Todd was thankful that the entire Dallas community was behind the team on their march to the title game.

“The right thing going forward is if we get the whole city behind us. And that was what is big because it wasn’t just a South Oak Cliff thing, this is about Dallas and putting Dallas back on the map and showing that we could play ball with anybody else in the state of Texas,” Todd said. “It is kind of both getting all the guys in the community behind us with one goal, and we worked hard. You want to make sure at the end of the day that we achieved that goal which was to win a state championship.

“And now that we have, it is a sigh of relief because I went to the state championship once before as an assistant and came up short, so that is something that haunts you for the rest of your coaching career. So we have deep talks, we were sitting in the meeting room yesterday – these guys are the students, they are not just playing for themselves, but it has been a long lineage of talented guys, great coaches that have come through that maybe didn’t have the opportunities that these guys have had today. And I can say is they fought through the peaks and valleys, and they came through on top.”

Todd said he was impressed with the players’ discipline also.

“We had one goal all season and all guys were locked in. This is probably the most loose group of kids that I have been around because the pressure never got to them,” he said. “Like last night, if you saw them, they were just walking around the hotel. And when we said it was time for bed check, those guys were in the room, locked in and we were ready to go.”

This victory is also a birthday present for Todd, who will celebratie his birthday Dec. 22. But before that, the team will be celebrated during a parade Dec. 21.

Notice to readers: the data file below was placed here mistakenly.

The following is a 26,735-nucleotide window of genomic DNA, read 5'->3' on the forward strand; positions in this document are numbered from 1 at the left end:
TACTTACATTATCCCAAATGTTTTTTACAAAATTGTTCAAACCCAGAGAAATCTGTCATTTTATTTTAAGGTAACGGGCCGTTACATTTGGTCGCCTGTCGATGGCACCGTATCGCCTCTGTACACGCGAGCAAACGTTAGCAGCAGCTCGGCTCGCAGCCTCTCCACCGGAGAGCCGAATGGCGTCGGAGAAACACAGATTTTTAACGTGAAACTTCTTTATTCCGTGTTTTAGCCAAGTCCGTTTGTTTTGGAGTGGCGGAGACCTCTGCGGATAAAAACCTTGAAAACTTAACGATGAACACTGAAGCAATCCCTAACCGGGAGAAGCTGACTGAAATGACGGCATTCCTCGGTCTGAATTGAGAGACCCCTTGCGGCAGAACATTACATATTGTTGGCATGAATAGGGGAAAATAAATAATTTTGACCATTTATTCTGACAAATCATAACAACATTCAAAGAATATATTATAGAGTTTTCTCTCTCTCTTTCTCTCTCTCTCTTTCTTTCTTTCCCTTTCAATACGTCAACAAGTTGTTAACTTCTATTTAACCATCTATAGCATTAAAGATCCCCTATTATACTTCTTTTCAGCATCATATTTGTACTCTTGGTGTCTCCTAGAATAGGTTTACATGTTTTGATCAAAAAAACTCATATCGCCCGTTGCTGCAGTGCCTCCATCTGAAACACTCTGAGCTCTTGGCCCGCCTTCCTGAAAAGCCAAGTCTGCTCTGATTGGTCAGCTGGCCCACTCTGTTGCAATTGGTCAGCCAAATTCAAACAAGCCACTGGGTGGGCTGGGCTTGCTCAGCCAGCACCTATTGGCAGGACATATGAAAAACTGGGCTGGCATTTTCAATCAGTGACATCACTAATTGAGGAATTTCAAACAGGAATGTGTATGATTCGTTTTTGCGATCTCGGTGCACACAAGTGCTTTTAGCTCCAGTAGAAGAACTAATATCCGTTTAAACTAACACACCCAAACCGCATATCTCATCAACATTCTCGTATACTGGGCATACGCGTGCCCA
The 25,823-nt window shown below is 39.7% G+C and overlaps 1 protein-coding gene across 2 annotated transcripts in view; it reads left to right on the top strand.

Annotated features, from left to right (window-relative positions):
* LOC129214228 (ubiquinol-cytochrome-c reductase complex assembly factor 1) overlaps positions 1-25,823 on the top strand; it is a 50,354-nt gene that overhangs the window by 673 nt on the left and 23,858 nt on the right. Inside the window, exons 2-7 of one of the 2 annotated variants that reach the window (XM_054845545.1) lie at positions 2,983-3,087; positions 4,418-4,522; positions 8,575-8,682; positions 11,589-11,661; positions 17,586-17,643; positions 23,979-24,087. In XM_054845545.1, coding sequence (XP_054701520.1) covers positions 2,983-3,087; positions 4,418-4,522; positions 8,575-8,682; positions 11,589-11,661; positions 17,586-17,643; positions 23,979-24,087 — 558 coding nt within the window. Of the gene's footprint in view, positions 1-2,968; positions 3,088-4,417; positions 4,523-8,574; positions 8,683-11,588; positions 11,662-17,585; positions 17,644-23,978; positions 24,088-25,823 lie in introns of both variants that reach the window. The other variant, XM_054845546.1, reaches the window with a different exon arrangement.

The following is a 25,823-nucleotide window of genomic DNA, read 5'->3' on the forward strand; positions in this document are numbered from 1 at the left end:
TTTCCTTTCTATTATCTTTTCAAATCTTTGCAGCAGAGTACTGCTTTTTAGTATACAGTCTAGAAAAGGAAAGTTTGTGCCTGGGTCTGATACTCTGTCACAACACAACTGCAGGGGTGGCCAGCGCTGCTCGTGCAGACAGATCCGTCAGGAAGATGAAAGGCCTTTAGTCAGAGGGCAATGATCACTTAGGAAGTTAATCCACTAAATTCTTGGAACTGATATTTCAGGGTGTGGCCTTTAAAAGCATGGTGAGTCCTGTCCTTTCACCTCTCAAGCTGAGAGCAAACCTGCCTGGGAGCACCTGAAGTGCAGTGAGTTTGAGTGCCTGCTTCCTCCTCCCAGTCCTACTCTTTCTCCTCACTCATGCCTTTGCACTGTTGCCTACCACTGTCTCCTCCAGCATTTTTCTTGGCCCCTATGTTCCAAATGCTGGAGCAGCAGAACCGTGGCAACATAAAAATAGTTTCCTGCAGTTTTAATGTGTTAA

“I have been following Dallas football my whole life,” Todd said. “I was at state when Carter [High School] won the state championship in 1988. I’m really like a Dallas historian. I’ve only coached in Dallas. I’ve only went to school in Dallas, so everything about me is Dallas born and bred, and I’m proud to be from Dallas.”

After the game, local residents expressed their elation.

“It means a lot for us to win because we haven’t won in a long time,” said Krystan Bennett, a ninth-grade student who attended the game with her friends.

Her friend, 11th grade student Shayla Anderson, agreed.

“It felt really good when South Oak Cliff lifted that trophy. I’m really proud of these boys,” Anderson said.

Another 11th grade student chimed in.

“This is a big accomplishment because we haven’t won in decades, it was a tough game, but it was good,” Cassandra Peters said.

Dwayne Traylor, who coaches track at SOC, said the football team winning the title was a win all around for everyone.

“It’s huge for the community,” Traylor said. “It’s huge for, not just Oak Cliff, but the entire DISD and DFW Metroplex – and everything really. It’s been a long time coming and we worked extremely hard year in and year out to get to this level and this finally happened – and it’s just absolutely incredible.”

Jennings said even though his team won the championship, the school’s work is not done.

“We just put it on the table next year that we will be back,” Jennings concluded.